Singapore sees abortions rise amid recession


Every night for a week, Mazlinda Majlam had the same nightmare. “It’s a silhouette of a baby sitting down, and he will just be looking at me. The baby has no eyes, but he will be looking at me,” she said.

The horrifying dreams began in April, the night she returned home from having an abortion — two months after she was retrenched as a result of Singapore’s worst recession in more than 40 years.

The mother of three said “bad economic times” prompted her to terminate the pregnancy and she would not hesitate to have another abortion if necessary.

“I can’t afford it,” said the tall, slim Majlam of the prospect of having another child soon.

Despite a national campaign to boost the birthrate, Singapore has one of Asia’s most liberal abortion policies and the global financial crisis could be prompting more women to terminate pregnancies.

A Ministry of Health spokeswoman said there were 12,222 abortions in the city-state last year, compared to 11,933 in 2007. No official figures are available for 2009.

Gynaecologist Saifuddin Sidek said his private practice had recorded a 20 percent rise in abortion patients so far this year compared with the same period last year.

“A lot of them are because of the current economic climate,” he said.

“No matter what incentives the government gives, (parents) may find it a bit hard to make ends meet, especially if they already have more than (one or) two children,” he said.

Government figures show 39,935 babies delivered in 2008, well below the 60,000 Singapore needs just to maintain its native population.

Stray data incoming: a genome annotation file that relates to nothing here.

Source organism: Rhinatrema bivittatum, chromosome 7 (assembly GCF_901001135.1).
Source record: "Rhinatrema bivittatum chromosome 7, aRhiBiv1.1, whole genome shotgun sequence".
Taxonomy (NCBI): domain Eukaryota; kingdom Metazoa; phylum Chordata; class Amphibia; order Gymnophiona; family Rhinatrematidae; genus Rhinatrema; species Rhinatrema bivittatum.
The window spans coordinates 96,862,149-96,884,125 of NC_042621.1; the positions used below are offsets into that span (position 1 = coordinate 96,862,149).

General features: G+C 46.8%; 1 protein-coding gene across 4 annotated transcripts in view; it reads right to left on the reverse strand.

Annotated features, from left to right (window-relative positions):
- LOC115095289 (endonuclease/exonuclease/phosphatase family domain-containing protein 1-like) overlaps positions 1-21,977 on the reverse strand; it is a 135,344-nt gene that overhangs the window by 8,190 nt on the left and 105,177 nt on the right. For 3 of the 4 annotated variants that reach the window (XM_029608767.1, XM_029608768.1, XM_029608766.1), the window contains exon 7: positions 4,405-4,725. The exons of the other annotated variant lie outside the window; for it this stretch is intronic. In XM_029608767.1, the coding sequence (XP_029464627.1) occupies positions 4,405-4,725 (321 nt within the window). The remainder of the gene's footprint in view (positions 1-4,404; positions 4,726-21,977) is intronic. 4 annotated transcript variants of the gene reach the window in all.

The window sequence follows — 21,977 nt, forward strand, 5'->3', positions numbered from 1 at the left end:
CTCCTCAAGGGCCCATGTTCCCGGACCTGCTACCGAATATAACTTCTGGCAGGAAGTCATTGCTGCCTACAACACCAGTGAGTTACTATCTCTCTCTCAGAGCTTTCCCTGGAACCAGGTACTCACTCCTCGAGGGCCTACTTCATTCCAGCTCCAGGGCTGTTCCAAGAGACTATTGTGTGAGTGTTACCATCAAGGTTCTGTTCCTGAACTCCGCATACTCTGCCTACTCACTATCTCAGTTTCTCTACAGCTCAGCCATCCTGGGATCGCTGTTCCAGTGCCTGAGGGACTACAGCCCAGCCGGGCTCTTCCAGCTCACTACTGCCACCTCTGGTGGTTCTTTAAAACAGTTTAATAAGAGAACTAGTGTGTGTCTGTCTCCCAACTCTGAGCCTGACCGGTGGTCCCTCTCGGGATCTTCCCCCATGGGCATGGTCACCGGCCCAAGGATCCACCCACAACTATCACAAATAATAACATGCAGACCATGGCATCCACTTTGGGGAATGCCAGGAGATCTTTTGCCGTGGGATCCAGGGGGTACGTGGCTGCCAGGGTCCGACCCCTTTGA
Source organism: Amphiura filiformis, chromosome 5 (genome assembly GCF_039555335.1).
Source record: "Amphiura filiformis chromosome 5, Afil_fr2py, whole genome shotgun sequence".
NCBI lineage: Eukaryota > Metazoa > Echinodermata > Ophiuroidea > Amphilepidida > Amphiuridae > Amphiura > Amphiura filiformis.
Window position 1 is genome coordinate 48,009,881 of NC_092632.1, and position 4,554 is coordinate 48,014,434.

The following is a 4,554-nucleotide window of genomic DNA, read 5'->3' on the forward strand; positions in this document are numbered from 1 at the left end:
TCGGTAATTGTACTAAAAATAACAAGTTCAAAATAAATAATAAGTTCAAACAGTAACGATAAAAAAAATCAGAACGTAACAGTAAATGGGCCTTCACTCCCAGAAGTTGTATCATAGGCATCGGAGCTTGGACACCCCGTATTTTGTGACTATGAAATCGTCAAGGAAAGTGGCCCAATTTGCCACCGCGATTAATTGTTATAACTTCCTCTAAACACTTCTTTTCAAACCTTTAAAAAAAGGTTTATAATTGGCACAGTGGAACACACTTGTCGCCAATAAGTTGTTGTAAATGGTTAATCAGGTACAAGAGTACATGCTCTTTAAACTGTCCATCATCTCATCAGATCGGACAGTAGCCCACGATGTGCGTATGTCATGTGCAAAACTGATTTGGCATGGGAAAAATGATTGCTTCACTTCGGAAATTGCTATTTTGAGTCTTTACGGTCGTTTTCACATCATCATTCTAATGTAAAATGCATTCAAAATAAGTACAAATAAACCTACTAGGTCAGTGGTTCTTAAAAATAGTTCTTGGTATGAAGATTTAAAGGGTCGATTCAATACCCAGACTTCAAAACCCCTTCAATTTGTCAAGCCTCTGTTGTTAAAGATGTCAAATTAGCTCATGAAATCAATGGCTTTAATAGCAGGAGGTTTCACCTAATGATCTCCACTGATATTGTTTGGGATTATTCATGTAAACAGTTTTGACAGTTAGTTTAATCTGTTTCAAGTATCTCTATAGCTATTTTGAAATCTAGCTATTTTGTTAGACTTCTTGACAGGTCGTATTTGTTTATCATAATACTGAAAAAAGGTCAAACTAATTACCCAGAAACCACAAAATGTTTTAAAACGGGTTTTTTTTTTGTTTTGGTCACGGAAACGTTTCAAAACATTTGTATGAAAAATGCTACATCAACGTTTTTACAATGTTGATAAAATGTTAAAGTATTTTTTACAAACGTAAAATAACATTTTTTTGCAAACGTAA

With abortion figures rising amid anecdotal evidence that the economic downturn is a contributing factor, Singapore’s efforts to encourage couples to have more babies, including financial perks, could be derailed.

Latest official data put the 2007 fertility rate, the number of births for each woman in her lifetime, at 1.29 births. The ideal population replacement rate is 2.1 births per woman.

With 4.8 million people including foreign workers, Singapore’s long-term population target is 6.5 million people, which national planners say is the optimal figure for the country to remain economically competitive.

More immigrants are being allowed in to make up for the baby shortfall.

Doctors say ease of access to legal abortions at public hospitals and private clinics, coupled with heavy medical subsidies, have made abortions a practical choice for Singaporeans who cannot afford to raise a child.

In some Asian countries, abortion is illegal or difficult to undergo, giving rise to underground abortion clinics. Not in Singapore.

“In Singapore abortion is readily available and is regulated, so I think that is the good thing about it,” said Saifuddin.

In addition to financially pressed patients, Saifuddin said a large number of abortion cases involve unmarried women, including teenagers.

“It’s not in our culture to be single parents, that’s why abortion is a more viable alternative,” he said.

Under the law, abortion patients must undergo compulsory counselling two days before the procedure, which cannot be conducted if the pregnancy is more advanced than 24 weeks, unless the woman’s life is in danger.

The health ministry spokesman said the regulations on abortion were meant to “ensure that all children born in Singapore are wanted children, who will be properly cared for”.

Mazlinda, who said she is looking for a new job to make ends meet, already has two teenage daughters and a six-year-old son and has to stretch her husband’s meagre income as a supermarket cashier.

“Of course we all love kids but it’s not possible for me to support (a new baby),” she said, adding: “Whenever I walk past a baby, I will feel very sad, very depressed.”

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